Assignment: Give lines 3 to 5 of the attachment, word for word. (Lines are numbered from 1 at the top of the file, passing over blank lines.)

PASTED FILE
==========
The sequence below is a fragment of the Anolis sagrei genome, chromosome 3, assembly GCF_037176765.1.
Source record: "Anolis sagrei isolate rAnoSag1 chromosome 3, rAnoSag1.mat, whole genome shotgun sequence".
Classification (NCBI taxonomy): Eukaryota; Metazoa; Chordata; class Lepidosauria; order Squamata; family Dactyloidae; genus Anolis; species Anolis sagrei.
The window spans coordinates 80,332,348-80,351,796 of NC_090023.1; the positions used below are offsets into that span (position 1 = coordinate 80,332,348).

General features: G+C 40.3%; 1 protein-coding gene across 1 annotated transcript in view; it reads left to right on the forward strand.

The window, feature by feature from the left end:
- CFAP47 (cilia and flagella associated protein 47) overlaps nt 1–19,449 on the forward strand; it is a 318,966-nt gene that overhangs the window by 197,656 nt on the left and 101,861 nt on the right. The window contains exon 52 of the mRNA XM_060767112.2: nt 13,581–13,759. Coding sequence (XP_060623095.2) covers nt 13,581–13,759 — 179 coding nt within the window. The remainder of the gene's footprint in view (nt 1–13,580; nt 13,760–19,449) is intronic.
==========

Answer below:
Classification (NCBI taxonomy): Eukaryota; Metazoa; Chordata; class Lepidosauria; order Squamata; family Dactyloidae; genus Anolis; species Anolis sagrei.
The window spans coordinates 80,332,348-80,351,796 of NC_090023.1; the positions used below are offsets into that span (position 1 = coordinate 80,332,348).

General features: G+C 40.3%; 1 protein-coding gene across 1 annotated transcript in view; it reads left to right on the forward strand.